To market organic grains, the producers work with local buyers who are willing to pay more for the quality of their grains. Spelled, rye, and bread wheat are sold to small flour mills in Quebec and then marketed to artisan bakeries or directly to consumers. Malting barley is sent to local malthouses on the north shore of the Saint-Lawrence river who then sell it to microbreweries.

Soybeans, the most profitable of the farm’s crops, according to Jean Côté, is produced under contract for Ceresco. « We’ve been dealing with Ceresco for 27 or 28 years now. We have always appreciated the customer service and worked in collaboration with our agronomic advisor from Ceresco. He is highly competent and friendly, and he comes several times during the growing season to make sure everything is right. Storage and transport conditions are also advantageous. After December 31st, we receive an allowance to pay for storage fees and a good portion of our transportation cost is also reimbursed.

« It’s not always easy to get the quality required for human consumption in organic farming… but we can count on the Ceresco team to help us find a solution. »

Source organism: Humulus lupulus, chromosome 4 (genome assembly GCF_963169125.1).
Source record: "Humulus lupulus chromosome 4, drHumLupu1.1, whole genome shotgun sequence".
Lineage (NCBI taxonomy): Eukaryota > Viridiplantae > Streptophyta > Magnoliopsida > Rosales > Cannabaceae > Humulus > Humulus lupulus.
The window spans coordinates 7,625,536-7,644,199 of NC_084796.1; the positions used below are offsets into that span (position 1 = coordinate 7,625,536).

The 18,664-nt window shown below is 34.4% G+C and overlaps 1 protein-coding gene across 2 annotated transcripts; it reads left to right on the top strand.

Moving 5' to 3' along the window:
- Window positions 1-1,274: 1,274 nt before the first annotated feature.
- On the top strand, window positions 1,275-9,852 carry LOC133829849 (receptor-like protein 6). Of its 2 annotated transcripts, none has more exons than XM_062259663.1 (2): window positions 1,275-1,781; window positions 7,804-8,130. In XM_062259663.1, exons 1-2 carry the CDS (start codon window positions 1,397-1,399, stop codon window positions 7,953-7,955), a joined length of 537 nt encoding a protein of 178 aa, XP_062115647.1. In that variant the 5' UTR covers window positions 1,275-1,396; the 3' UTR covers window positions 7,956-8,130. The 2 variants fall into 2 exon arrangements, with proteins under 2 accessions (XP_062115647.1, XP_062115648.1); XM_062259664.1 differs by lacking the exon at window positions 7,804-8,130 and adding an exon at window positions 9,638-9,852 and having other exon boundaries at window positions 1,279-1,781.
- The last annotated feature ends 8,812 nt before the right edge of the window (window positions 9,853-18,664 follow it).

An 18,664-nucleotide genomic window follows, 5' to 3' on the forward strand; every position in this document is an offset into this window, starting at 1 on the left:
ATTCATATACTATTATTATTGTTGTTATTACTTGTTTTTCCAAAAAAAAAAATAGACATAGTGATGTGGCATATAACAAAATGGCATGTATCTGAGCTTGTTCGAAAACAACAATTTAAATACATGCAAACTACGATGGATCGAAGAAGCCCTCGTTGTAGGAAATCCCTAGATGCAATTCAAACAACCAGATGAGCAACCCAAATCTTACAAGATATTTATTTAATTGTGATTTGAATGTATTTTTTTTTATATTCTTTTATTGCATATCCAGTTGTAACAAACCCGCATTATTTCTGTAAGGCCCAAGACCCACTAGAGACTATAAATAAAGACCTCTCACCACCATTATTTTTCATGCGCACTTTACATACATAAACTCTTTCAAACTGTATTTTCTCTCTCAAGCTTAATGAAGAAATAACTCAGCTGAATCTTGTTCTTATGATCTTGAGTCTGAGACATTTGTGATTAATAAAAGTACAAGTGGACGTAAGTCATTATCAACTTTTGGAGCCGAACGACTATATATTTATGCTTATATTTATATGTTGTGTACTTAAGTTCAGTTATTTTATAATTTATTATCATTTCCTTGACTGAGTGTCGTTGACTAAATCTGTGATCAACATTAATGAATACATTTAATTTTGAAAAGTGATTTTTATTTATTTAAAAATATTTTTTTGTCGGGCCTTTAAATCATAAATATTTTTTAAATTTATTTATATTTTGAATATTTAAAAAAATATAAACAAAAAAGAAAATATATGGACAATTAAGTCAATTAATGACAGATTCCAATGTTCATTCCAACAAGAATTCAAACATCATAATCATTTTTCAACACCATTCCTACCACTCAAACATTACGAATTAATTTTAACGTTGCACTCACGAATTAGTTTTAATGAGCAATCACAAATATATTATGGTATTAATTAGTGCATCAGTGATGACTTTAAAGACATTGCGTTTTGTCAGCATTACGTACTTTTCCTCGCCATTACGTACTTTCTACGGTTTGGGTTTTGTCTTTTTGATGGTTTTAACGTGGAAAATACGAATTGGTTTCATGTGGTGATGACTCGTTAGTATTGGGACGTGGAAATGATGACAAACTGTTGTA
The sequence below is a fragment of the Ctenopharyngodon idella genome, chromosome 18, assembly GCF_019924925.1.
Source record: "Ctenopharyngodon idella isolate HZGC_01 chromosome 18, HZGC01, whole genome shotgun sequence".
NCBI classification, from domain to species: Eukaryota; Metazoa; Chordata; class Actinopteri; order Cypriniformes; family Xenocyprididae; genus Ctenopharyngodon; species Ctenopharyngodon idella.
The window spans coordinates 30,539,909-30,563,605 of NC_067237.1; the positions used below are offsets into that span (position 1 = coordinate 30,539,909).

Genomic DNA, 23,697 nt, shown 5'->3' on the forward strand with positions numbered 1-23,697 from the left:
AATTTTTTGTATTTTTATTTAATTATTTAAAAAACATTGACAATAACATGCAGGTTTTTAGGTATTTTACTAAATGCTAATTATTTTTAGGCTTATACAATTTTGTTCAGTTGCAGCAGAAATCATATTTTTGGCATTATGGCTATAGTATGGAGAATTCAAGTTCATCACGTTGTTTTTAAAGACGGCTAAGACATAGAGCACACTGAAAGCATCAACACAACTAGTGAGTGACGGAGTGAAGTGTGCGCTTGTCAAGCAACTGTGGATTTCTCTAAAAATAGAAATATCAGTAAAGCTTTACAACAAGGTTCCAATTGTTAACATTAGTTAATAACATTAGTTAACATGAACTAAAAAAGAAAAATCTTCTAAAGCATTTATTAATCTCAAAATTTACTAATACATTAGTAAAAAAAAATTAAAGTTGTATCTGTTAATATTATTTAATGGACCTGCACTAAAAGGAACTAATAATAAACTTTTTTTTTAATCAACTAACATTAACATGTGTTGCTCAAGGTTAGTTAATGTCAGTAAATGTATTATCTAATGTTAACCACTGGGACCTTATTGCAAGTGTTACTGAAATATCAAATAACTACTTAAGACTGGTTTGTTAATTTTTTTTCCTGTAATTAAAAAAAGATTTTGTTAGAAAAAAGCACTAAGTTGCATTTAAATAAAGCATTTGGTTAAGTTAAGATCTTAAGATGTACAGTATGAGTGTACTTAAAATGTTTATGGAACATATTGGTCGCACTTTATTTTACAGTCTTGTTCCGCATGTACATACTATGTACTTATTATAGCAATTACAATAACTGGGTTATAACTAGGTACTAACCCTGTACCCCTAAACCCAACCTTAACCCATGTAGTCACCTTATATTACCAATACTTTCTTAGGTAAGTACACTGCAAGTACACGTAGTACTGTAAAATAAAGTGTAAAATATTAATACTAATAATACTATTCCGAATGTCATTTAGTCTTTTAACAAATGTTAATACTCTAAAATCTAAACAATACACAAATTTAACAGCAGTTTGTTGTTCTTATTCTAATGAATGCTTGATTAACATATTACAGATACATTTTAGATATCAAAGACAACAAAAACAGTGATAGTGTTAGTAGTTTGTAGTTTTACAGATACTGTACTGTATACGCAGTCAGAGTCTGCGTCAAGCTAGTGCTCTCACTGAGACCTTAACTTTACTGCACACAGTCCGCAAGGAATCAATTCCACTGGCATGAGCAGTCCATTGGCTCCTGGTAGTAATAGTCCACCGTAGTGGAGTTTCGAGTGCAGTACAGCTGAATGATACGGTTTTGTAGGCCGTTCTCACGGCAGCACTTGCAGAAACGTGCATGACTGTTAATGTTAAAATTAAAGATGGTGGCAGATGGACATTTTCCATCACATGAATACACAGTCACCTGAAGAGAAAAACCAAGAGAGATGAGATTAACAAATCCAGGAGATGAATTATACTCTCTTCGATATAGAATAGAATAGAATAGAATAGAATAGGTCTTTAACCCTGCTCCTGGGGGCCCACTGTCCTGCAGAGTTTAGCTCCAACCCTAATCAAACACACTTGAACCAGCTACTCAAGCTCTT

If on occasion, we have a delivery that is not of as good quality, we can count on the Ceresco team to help us find a solution. This year, we will be producing the AAC Kovik soybean variety. It will be our second year growing this variety and we are very satisfied with it. It has bigger grains (4 700 grains/kg), a maturity of 2650 UTM, and a very good yield. It branches well and closes the rows quickly, which is important in organic production to control weeds », says Jean Côté.

What’s next

Both associates, now in their 70s, are looking to transfer their farm in the foreseeable future. One of their nephews, Jean-Sébastien Tardif, currently works with them and has shown interest in taking over. With a diploma in Mechanics, he appreciates farm work, especially when it involves tractors equipped with GPS. This new generation loves electronics, which facilitate and speed up fieldwork.

However, Jean Côté deplores the lack of government support for the next generation. Forty years ago, subsidies were about the same as today. With the price of land that has exploded and today’s cost of machinery and equipment, it’s almost like there were none. Maybe other alternatives will see the light of day in order to help this young man. Only time will tell!



Sandu Alexandru
Agricultural Advisor
Central Quebec


Devoted to Agriculture for 5 Generations and Counting

Alliance & growth

Ian Laver, a young producer from Warkworth – Ontario, shares his passion for farming done well. Discover how he increased his income by growing IP soybeans.

Read the article

Ferme de l’Éclatière – Passion and evolution

Alliance & growth

A 400-year-old family story.

Read the article

Spotlight on Camil Tétreault, a true passionate Do-it-Yourselfer

Alliance & growth

Passion, efficiency, discipline, and innovation are the four words that best sum up the agricultural career of Camil Tétreault and his long-standing partner, his wife Murielle.

Read the article